Friday, 24 October 2014


I have been teaching printmaking classes at Hampen Factory for nearly 10 years now.
Set in the middle of the Cotswold countryside just outside Cheltenham, enthusiastic artists have enjoyed the tranquil location and learnt a wide range of collagraph and creative techniques.
I have run a 10 week collagraph course on a Wednesday since the opening of the studio and it is the oasis in my week.
The course has attracted really talented and committed printmakers.
Week after week they have put up with my lame jokes and taken on board some quite challenging techniques.
This term we are exploring tile cement and carborundom plate making
and experimenting with the inking process of blended rubs.
Everyone has made the most glorious prints.
I have just popped up a few examples,
but could quite easily
have shown one from everybody.
So apologies to those I have not put up.
It's half term now and I am beginning to take names for next terms 10 week printmaking course. But there is going to be a difference. After so many happy and creative years at Hampen I am moving my courses and workshops to a new venue in Cheltenham. Wednesday will remain my oasis day for teaching printmaking, it is just the space that will change.
So for new course and workshop dates check out my workshop page, and keep an eye on my facebook page details.

Sunday, 19 October 2014


I had this weekend off so I decided to take a bit of 'me' time
and booked myself into a screen printing workshop
run by the Squeegee Warrior, Ian Perry at Unit Twelve in the heart of rural Stafford.
What a splendid time I had, Ian is an excellent teacher making screen printing
accessible for any studio or indeed home.
Lots of lovely low tech tips that created
professional looking prints. 
I had always been a bit tentative about making screens, but Ian made it simple.
We all had a successful weekend, fellow workshop participant, Kate tried some really exciting techniques.
I just love the repeat of prints laid out all together.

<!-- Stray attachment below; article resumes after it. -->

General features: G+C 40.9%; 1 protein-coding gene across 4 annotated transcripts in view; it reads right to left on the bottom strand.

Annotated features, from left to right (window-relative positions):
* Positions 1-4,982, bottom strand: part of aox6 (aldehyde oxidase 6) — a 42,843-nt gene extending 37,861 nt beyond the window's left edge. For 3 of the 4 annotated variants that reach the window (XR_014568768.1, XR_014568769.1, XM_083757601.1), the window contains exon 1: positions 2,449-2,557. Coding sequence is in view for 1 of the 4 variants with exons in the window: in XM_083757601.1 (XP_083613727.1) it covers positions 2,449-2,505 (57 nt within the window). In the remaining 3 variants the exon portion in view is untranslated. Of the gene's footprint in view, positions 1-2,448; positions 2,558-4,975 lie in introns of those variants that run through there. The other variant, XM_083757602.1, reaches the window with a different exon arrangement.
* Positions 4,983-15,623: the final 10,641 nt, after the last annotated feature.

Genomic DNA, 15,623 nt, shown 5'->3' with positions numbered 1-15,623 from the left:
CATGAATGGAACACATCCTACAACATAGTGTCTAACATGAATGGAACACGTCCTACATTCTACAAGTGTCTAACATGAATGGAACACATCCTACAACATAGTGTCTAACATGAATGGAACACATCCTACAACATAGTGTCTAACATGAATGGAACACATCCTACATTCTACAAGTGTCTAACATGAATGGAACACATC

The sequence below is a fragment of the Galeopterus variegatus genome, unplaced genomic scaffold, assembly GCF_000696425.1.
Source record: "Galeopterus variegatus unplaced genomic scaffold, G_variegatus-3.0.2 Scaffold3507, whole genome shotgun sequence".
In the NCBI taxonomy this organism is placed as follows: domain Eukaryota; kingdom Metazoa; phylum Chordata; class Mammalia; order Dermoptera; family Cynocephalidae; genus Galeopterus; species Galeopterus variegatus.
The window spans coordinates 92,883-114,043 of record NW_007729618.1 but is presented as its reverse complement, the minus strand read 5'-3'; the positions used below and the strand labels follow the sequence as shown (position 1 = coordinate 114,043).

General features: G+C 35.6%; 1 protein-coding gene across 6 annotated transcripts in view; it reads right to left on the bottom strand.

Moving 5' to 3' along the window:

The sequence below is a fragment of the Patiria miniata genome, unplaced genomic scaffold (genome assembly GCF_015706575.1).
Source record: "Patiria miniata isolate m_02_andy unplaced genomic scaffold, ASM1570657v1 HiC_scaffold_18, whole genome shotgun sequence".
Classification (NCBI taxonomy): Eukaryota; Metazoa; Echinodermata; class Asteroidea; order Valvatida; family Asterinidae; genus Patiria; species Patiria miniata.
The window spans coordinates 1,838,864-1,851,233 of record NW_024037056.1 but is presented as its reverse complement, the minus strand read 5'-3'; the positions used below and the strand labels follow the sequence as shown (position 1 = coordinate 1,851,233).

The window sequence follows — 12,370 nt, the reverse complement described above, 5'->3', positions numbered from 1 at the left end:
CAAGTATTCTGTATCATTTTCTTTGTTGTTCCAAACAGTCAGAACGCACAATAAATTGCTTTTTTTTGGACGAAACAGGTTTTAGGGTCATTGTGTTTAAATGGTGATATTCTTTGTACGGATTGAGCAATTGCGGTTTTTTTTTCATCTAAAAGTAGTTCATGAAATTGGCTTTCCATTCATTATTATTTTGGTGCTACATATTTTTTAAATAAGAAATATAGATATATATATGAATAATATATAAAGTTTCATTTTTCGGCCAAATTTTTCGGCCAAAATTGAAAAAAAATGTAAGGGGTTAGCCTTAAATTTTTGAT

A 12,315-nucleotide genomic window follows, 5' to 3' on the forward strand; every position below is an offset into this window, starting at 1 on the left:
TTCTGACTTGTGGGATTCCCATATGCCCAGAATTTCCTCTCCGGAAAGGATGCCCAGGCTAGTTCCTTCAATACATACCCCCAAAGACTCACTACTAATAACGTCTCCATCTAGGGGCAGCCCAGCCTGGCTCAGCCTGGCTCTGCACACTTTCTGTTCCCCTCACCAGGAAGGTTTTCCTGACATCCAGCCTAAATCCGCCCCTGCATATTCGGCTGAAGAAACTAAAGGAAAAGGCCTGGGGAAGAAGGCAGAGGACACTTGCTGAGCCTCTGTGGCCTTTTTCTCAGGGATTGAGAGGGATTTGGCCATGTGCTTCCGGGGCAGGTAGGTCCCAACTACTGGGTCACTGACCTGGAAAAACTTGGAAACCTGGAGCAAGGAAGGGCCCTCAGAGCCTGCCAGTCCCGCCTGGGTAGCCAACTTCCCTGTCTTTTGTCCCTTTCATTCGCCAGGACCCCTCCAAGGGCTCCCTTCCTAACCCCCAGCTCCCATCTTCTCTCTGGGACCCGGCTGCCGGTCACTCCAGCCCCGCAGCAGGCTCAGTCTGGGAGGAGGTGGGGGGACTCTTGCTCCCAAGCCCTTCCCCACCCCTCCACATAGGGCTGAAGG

I was chuffed to bits with the result and now can't wait to get some kit to try this in the shed.
It is great to learn new techniques and I would recommend Ian's screen printing courses
All fuelled by cake of course and well worth loosing a tooth over (private joke).
Thankyou Ian.

Tuesday, 14 October 2014


This weekend has been a very busy one, I have been teaching my signature workshop,
Creative Sketch Book techniques, it is two days packed with techniques to beat the blank page syndrome of a new sketch book. I tell everyone my secrets and off they go!
I start off with gum Arabic transfer. This technique uses a simple photocopy and
 nothing more technical than a wooden spoon.
The results are a printmaking triumph in my opinion.
We then add Indian and Quink ink and bleach,
acrylic paint comes into play together with acrylic transfer.
This transfer technique takes a little practice, but can yield spectacular results using colour photocopies and magazine nasty fumes.
Then printing with wallpaper and acrylic paint makes an atmospheric resist when washed with Indian ink. 
With all this information layering, mixing and playing happens.
It is essential that it is a two day workshop, it gives everyone time to absorb the techniques and develop a layered sample. The only real rule is let things dry between applications, but even this rule can be bent.
Everyone went away with several of these
4 page leaflet books. We had a happy, if not fraught hour learning how to glue these together to create a strong tactile booklet.